Women who migrate for the purpose of international study and live apart from their children often have to negotiate the complex roles of being a transnational mother and an international student. Despite recognition that gender is a central organising principle of migration and transnational life, existing research with international students rarely offers a gendered exploration. Consequently, the mothering stories of international students remain largely absent from existing literature. The aim of this research is to bring the stories of transnational mothers, engaged in postgraduate international education, to the centre of discussion to enable feminist theorising about motherhood and mothering to evolve. The research was predicated on feminist narrative principles of bringing the stories of often marginalised groups to the centre of discussion. The project involved participants’ perspectives to inform the development of the research design and in-depth narrative interviews with transnational mothers in the context of postgraduate international study.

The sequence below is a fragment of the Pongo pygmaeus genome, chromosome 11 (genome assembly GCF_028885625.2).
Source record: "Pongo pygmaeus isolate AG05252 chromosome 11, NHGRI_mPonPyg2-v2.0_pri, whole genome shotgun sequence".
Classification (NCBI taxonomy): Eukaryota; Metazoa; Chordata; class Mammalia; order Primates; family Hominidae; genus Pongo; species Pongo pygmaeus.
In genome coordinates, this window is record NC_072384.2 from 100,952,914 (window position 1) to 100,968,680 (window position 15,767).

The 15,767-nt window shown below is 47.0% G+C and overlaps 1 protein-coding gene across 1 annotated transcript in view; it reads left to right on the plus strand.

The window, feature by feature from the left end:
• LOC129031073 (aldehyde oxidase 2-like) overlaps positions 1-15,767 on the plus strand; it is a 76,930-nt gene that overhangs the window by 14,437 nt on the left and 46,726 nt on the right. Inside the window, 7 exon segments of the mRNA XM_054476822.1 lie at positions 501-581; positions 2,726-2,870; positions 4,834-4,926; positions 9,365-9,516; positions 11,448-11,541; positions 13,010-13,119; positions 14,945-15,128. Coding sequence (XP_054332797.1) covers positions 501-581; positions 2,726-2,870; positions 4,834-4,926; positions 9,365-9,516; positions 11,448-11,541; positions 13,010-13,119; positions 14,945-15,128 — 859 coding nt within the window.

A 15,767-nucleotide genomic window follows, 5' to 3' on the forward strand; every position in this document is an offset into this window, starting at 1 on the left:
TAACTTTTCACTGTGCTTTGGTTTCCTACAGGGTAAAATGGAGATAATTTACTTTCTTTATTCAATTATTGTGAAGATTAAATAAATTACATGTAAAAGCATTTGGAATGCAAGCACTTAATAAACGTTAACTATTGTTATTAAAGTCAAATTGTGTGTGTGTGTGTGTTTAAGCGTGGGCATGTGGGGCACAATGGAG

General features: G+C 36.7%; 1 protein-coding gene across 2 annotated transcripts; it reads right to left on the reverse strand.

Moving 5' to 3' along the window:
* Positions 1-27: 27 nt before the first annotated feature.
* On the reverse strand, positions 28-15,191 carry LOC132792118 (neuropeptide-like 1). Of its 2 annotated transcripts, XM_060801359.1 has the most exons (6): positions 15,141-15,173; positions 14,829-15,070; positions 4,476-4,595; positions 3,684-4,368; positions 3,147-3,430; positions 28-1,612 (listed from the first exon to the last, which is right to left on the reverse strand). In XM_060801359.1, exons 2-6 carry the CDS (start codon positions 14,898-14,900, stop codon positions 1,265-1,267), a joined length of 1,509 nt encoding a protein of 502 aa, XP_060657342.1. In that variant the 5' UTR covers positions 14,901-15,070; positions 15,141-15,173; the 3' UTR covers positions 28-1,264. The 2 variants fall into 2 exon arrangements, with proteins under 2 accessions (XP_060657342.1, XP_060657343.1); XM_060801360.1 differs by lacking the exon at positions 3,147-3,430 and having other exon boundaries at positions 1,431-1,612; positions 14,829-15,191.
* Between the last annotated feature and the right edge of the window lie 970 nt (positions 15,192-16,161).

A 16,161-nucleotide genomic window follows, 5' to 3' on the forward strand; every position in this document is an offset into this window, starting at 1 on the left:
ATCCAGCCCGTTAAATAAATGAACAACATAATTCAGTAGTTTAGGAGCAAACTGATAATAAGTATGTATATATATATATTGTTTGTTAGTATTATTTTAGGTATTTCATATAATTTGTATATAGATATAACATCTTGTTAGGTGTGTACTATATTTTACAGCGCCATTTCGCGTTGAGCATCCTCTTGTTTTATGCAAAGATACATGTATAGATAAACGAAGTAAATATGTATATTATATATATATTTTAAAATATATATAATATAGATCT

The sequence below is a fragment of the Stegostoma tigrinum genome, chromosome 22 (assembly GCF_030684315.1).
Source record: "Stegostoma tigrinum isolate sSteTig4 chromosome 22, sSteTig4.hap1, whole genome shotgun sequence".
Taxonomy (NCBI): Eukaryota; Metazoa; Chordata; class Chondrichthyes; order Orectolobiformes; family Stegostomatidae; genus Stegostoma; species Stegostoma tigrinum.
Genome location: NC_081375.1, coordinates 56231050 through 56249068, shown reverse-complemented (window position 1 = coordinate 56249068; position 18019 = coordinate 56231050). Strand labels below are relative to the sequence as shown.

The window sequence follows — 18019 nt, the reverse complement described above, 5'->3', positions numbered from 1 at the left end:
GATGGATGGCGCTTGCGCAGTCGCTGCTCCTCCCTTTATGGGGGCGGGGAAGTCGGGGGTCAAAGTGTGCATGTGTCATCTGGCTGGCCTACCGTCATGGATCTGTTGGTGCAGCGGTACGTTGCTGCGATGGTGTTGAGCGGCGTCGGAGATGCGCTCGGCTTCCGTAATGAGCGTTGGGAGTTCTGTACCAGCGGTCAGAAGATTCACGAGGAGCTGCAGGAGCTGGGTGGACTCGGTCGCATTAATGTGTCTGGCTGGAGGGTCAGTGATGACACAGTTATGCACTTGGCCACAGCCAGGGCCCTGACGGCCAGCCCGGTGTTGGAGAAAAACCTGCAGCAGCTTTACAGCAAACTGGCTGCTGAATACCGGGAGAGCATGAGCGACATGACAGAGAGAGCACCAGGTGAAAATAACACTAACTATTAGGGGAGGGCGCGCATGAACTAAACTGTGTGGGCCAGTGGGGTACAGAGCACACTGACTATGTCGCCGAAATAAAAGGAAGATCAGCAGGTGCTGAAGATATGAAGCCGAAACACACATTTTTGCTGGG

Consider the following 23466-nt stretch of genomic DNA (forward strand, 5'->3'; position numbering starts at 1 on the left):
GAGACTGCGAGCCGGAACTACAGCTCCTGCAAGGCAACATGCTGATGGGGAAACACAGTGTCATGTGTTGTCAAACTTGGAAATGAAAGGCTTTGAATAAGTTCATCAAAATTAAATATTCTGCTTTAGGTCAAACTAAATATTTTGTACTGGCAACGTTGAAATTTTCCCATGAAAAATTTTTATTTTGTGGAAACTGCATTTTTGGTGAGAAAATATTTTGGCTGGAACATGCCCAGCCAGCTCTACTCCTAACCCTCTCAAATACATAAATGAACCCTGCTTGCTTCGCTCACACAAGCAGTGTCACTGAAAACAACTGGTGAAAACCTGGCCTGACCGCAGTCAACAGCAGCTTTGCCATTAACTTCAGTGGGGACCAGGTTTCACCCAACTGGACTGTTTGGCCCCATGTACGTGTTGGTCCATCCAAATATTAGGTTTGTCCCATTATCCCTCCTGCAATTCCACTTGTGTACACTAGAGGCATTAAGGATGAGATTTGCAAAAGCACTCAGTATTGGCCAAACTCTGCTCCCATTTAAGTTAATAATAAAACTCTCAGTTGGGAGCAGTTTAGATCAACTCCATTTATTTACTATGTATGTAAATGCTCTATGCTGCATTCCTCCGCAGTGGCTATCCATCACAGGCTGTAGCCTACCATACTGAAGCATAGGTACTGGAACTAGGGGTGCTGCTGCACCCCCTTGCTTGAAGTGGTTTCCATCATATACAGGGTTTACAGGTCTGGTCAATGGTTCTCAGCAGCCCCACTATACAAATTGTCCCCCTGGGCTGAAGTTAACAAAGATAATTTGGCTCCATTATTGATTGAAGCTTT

Conducted by: Dr. Kate Smith (Research Fellow, University of Huddersfield), Dr. Kelly Lockwood (Lecturer in Criminology, University of Salford) and Dr Tatyana Karpenko-Seccombe (Lecturer in English for Academic Purposes at Research and Enterprise, University of Huddersfield).